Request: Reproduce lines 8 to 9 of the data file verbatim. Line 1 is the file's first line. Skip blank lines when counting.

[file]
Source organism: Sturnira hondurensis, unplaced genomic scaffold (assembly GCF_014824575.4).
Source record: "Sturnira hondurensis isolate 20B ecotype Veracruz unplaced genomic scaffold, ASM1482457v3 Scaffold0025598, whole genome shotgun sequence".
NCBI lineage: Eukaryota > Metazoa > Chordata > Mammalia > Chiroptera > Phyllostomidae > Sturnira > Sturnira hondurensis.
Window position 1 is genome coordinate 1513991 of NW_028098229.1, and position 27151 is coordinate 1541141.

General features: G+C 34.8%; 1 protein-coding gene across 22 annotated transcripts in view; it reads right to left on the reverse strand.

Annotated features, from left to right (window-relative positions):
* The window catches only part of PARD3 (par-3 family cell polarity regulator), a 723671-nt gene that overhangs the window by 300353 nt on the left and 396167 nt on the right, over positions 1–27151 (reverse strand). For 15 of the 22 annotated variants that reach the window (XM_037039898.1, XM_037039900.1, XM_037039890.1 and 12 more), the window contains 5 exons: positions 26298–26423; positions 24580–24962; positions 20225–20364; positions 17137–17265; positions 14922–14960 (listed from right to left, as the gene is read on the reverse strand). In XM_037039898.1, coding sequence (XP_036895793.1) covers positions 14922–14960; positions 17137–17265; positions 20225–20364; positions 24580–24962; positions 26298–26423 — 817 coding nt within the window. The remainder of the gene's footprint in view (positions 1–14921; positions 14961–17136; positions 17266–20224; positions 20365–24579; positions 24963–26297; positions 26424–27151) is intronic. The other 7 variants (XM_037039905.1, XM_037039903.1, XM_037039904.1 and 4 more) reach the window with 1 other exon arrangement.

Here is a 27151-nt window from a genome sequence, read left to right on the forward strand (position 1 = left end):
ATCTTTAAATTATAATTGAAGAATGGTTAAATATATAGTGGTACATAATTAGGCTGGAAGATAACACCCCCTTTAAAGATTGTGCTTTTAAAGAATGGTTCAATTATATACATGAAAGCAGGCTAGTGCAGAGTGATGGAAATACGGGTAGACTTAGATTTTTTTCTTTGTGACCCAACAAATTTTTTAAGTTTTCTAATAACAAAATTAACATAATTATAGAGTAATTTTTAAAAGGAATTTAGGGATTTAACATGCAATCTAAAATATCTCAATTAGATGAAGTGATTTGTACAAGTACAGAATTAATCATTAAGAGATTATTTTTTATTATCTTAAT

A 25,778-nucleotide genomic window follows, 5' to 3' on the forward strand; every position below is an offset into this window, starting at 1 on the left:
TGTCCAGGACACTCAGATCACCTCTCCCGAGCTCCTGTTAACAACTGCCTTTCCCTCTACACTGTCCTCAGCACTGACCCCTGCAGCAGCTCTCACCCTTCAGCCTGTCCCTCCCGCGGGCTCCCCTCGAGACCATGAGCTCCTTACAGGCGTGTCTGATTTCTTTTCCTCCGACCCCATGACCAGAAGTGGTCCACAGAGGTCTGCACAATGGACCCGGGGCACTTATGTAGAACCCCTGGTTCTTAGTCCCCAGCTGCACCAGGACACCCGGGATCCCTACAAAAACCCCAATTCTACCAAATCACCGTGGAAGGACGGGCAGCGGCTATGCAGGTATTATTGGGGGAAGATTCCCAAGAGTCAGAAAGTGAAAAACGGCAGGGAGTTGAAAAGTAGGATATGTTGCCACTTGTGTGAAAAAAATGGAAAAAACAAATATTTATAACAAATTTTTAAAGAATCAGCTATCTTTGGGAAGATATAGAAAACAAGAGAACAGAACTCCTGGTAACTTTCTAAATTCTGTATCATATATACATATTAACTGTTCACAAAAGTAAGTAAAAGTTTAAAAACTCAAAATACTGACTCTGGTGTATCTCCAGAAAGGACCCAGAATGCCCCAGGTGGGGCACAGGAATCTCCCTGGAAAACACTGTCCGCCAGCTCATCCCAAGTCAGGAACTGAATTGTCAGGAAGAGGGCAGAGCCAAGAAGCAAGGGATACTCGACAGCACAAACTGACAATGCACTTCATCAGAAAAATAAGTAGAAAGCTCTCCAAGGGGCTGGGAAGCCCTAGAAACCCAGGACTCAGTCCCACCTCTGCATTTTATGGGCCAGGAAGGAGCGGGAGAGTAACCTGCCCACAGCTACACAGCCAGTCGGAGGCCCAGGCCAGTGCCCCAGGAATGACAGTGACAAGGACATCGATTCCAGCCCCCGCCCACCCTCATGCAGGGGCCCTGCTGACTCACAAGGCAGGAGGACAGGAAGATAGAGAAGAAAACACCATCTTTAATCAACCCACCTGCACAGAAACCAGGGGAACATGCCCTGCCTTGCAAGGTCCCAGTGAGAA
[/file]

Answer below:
Here is a 27151-nt window from a genome sequence, read left to right on the forward strand (position 1 = left end):
ATCTTTAAATTATAATTGAAGAATGGTTAAATATATAGTGGTACATAATTAGGCTGGAAGATAACACCCCCTTTAAAGATTGTGCTTTTAAAGAATGGTTCAATTATATACATGAAAGCAGGCTAGTGCAGAGTGATGGAAATACGGGTAGACTTAGATTTTTTTCTTTGTGACCCAACAAATTTTTTAAGTTTTCTAATAACAAAATTAACATAATTATAGAGTAATTTTTAAAAGGAATTTAGGGATTTAACATGCAATCTAAAATATCTCAATTAGATGAAGTGATTTGTACAAGTACAGAATTAATCATTAAGAGATTATTTTTTATTATCTTAAT